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If you’re reading this, the Internet is still functioning. This is contrary to what many on the left predicted when the Federal Communications Commission (FCC) repealed net neutrality regulations on December 14, 2017. Now, many state governments are attempting to reinstate net neutrality laws through potentially unconstitutional processes. If they are successful, it could be the end of the Internet as we know it.
Net neutrality sounds fair and balanced, but the government picking winners and losers in the marketplace is anything but. The FCC imposed these heavy-handed regulations in 2010 by adopting the Open Internet Order and strengthened them in 2015 by voting to regulate Internet Service Providers (ISPs) as common carriers under Title II of the Telecommunications Act of 1934. These regulations were essentially classified ISPs as “common carriers” or utilities, much like your water or sewer. Under Title II, ISPs were no longer able to throttle or prioritize data for content providers like Netflix or Facebook. This would leave ISPs, who know best what their customers want and how bandwidth works, unable to give customers the best experience possible. This heavy-handed regulation would also lead to a decrease of innovation and investment in the telecommunications sector.
It’s important to make the distinction between the principle of net neutrality and net neutrality regulations. The principle, insisting that broadband customers be able to access any content available on the Internet with their service, is not necessarily a bad thing. ISPs have incentives to be neutral with data. This is best illustrated by Comcast Corp. v. FCC. In 2007, Comcast interfered with subscriber’s connections to peer-to-peer networking applications like BitTorrent. Comcast was pressured by their subscribers and ridiculed in the media until they stopped the practice. The FCC didn’t get involved until after Comcast had already neutralized the situation.
Net neutrality regulations, however, put unelected bureaucrats, many times without actual experience in telecommunications, in charge of the Internet. That’s like putting Congress in control of healthcare without consulting doctors or nurses.
Liberals praised the FCC for implementing net neutrality regulations in 2015. It turns out, the left only approves of unaccountable government agencies when they’re doing something they agree with. After the FCC’s vote to free the Internet, net neutrality advocates made racist smears toward FCC chairman Ajit Pai and even brought his children into the spotlight.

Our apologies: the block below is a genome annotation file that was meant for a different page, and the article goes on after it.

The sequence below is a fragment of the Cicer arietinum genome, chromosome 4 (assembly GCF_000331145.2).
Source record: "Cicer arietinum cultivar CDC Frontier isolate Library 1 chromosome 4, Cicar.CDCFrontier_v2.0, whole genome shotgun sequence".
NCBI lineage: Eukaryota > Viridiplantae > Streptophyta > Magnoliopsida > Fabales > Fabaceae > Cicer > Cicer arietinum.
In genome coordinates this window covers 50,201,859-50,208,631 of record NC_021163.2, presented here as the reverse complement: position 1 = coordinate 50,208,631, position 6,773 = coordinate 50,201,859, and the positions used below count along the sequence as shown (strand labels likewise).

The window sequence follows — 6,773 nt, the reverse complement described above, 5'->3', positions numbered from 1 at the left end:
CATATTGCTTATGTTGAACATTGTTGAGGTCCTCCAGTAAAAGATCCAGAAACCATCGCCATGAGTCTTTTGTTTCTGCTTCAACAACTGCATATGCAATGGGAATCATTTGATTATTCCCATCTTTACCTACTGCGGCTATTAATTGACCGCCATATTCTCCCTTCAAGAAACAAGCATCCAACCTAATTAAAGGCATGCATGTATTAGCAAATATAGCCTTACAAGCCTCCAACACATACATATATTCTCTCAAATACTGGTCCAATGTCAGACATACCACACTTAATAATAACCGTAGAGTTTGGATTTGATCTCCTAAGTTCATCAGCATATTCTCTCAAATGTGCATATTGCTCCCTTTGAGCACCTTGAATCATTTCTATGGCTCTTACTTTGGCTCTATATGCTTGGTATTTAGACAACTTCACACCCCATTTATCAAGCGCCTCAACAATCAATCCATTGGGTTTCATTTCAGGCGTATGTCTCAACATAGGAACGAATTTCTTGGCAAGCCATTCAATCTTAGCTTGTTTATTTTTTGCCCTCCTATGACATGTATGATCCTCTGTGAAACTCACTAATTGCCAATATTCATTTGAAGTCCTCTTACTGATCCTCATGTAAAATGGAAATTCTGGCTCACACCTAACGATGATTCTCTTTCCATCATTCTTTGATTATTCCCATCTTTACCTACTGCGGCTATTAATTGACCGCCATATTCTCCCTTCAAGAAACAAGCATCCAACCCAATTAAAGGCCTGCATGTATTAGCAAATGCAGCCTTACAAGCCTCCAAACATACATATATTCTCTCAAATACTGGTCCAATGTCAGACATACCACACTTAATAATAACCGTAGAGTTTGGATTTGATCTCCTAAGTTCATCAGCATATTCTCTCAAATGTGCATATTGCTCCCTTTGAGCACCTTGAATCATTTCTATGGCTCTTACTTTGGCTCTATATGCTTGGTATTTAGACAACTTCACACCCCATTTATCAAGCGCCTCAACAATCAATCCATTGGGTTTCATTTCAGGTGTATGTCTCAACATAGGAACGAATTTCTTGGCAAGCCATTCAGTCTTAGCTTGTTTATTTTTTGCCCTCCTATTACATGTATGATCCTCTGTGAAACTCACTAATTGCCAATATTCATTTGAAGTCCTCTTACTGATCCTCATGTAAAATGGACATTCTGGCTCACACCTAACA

Liberals adore net neutrality for all the wrong reasons. Many claim that it’s necessary for the Internet to thrive, but was it wasn’t failing before 2015. Others say that it’s not fair for content companies like Netflix or Hulu to pay more for “fast lanes.” Another example of this type of paid prioritization can be seen in your supermarket where manufacturers enter into agreements with stores to pay more for prime shelf space. Private companies have a right to conduct business however they see fit. If customers don’t like it, they can switch providers and then the company will change its ways once a mass exodus of customers occurs. Lastly, and my favorite argument to debunk, is that there aren’t enough ISPs to provide competition. Nothing stifles competition more than onerous regulations like net neutrality. These regulations lower the standard for speed and data consumption technology, so Comcast would no longer have a reason to try to be faster than Verizon.
While Congress mulls a Congressional Review Act to overturn of the FCC’s Open Internet Order, states are taking matters into their own hands. States such as California, Washington, New York, and, most recently, Oregon, are attempting to implement net neutrality regulations on a more local level. While these state orders don’t outright ban throttling or prioritizing data, they prevent ISPs from obtaining state contracts unless they follow net neutrality principles.
States regulating the Internet sets a dangerous precedent. Having a patchwork of regulatory frameworks goes against the Commerce Clause of the Constitution. While the federal government often stretches the meaning of interstate commerce, the Internet is clearly a vehicle for it. The FCC’s Restoring Internet Freedom Order preempted state and local laws regarding net neutrality, but states are trying to evade it by not outright forcing ISPs to follow net neutrality principles and instead favoring those that do.
It’s plain and simple: free-market conservatives should oppose heavy-handed regulations regardless of whether they come from state or federal governments. If we allow unelected bureaucrats to control the Internet, there’s no limit to what they can control. If we allow states to do whatever they want without considering interstate complications, we may not have an Internet.